Goldman Sachs told CNBC Friday the recent correction in stocks reveal that investors expect a bigger global slowdown than official data implies.
October was a disastrous month for long-only stock holders as equity markets around the world shed an estimated $5 trillion of market capitalisation. The S&P 500 in the United States fell on 16 of 23 trading days during the month.
Goldman's chief global equity strategist Peter Oppenheimer said that the volume of selling suggested forecasts of a distinct global slowdown.
"If we benchmark the way equities have moved against macro variables, we think they have now overshot the current slowdown and are implying a much further slowdown from here," Oppenheimer told CNBC's Street Signs, before adding that investors have "overshot on the downside."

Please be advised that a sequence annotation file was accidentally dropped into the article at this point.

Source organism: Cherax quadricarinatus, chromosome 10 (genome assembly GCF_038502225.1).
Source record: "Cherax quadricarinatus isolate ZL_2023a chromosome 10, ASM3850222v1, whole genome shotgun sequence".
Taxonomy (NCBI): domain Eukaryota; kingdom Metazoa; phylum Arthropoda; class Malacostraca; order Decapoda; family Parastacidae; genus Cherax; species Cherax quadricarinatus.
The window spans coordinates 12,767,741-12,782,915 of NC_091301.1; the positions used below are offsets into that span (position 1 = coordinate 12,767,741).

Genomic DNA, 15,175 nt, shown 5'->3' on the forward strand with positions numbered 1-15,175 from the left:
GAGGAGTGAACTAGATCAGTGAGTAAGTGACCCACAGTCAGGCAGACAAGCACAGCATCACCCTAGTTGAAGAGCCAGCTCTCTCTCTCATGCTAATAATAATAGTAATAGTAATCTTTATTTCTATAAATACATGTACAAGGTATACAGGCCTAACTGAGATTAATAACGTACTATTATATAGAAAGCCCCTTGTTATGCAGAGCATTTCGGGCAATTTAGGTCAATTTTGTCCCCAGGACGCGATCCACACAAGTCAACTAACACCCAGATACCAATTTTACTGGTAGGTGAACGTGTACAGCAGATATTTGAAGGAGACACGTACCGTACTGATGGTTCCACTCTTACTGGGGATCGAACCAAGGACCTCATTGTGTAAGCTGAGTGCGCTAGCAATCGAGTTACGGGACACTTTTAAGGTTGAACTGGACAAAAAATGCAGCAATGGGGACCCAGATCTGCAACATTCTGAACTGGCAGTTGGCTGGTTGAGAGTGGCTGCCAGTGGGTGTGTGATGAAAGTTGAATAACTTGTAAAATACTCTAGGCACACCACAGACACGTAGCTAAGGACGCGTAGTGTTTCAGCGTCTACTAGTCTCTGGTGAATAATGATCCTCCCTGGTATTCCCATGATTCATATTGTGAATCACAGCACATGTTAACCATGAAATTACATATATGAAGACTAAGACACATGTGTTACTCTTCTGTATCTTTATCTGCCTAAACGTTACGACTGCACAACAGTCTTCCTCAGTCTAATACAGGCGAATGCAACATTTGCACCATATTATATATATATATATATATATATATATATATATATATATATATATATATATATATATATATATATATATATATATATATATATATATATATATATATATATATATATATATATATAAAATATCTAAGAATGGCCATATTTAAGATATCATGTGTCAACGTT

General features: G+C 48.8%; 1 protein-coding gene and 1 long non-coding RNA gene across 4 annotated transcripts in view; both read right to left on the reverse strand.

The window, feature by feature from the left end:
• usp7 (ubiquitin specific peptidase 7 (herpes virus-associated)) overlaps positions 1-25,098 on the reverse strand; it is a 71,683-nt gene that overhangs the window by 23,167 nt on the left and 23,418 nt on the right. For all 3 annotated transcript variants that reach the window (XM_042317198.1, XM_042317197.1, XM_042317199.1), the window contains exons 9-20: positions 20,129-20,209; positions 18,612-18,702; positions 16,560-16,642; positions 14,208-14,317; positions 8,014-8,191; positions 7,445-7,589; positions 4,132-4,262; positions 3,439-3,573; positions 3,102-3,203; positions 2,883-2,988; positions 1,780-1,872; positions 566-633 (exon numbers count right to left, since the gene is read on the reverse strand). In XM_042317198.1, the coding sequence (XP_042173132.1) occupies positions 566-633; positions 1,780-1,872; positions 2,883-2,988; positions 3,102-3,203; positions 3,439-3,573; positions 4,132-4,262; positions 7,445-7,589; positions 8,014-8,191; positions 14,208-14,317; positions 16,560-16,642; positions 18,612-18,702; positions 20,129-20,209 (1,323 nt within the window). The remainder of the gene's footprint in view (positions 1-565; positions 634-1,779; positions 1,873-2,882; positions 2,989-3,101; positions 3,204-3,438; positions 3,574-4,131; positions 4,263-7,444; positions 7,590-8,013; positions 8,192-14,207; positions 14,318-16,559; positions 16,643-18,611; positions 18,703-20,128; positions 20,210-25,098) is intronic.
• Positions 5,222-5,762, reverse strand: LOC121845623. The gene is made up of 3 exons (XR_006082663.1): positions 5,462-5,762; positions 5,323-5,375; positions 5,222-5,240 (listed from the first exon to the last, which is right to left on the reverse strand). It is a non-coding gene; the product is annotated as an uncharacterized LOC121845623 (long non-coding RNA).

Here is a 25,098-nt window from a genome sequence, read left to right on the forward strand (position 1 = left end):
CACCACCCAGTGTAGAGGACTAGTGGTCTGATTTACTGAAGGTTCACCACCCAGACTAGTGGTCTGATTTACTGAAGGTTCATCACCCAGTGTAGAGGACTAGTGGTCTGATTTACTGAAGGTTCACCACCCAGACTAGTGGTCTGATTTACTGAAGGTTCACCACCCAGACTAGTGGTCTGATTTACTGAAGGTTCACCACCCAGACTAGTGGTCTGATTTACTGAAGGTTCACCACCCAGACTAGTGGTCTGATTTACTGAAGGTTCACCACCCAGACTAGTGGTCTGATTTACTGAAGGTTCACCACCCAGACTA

Goldman illustrated the anomaly in a note last week that showed the MSCI World index slipping below its usual correlation to global manufacturing data.
The J.P.Morgan Global Manufacturing PMI— a composite index produced by J.P.Morgan and IHS Markit — fell to its lowest level in almost two years in October. It should be noted it remains in expansion territory at 52.1. Any figure above 50 indicates growth.